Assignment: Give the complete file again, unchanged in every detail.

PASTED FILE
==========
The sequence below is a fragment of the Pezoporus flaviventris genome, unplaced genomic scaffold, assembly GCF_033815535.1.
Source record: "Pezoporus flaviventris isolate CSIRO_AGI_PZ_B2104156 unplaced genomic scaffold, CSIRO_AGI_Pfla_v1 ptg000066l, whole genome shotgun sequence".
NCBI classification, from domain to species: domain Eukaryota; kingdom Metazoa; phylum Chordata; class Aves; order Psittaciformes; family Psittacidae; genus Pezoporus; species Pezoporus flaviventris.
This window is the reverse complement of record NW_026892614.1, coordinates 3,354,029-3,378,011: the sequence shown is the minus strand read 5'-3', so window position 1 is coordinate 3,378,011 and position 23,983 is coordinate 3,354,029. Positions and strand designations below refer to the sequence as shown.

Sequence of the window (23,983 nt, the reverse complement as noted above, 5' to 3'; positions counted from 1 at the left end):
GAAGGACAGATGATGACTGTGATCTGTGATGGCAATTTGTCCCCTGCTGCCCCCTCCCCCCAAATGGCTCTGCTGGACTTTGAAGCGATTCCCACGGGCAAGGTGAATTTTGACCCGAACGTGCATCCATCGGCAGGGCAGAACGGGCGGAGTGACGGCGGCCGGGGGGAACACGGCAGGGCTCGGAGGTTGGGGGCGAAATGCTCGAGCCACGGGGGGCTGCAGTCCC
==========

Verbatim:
The sequence below is a fragment of the Pezoporus flaviventris genome, unplaced genomic scaffold, assembly GCF_033815535.1.
Source record: "Pezoporus flaviventris isolate CSIRO_AGI_PZ_B2104156 unplaced genomic scaffold, CSIRO_AGI_Pfla_v1 ptg000066l, whole genome shotgun sequence".
NCBI classification, from domain to species: domain Eukaryota; kingdom Metazoa; phylum Chordata; class Aves; order Psittaciformes; family Psittacidae; genus Pezoporus; species Pezoporus flaviventris.
This window is the reverse complement of record NW_026892614.1, coordinates 3,354,029-3,378,011: the sequence shown is the minus strand read 5'-3', so window position 1 is coordinate 3,378,011 and position 23,983 is coordinate 3,354,029. Positions and strand designations below refer to the sequence as shown.

Sequence of the window (23,983 nt, the reverse complement as noted above, 5' to 3'; positions counted from 1 at the left end):
GAAGGACAGATGATGACTGTGATCTGTGATGGCAATTTGTCCCCTGCTGCCCCCTCCCCCCAAATGGCTCTGCTGGACTTTGAAGCGATTCCCACGGGCAAGGTGAATTTTGACCCGAACGTGCATCCATCGGCAGGGCAGAACGGGCGGAGTGACGGCGGCCGGGGGGAACACGGCAGGGCTCGGAGGTTGGGGGCGAAATGCTCGAGCCACGGGGGGCTGCAGTCCC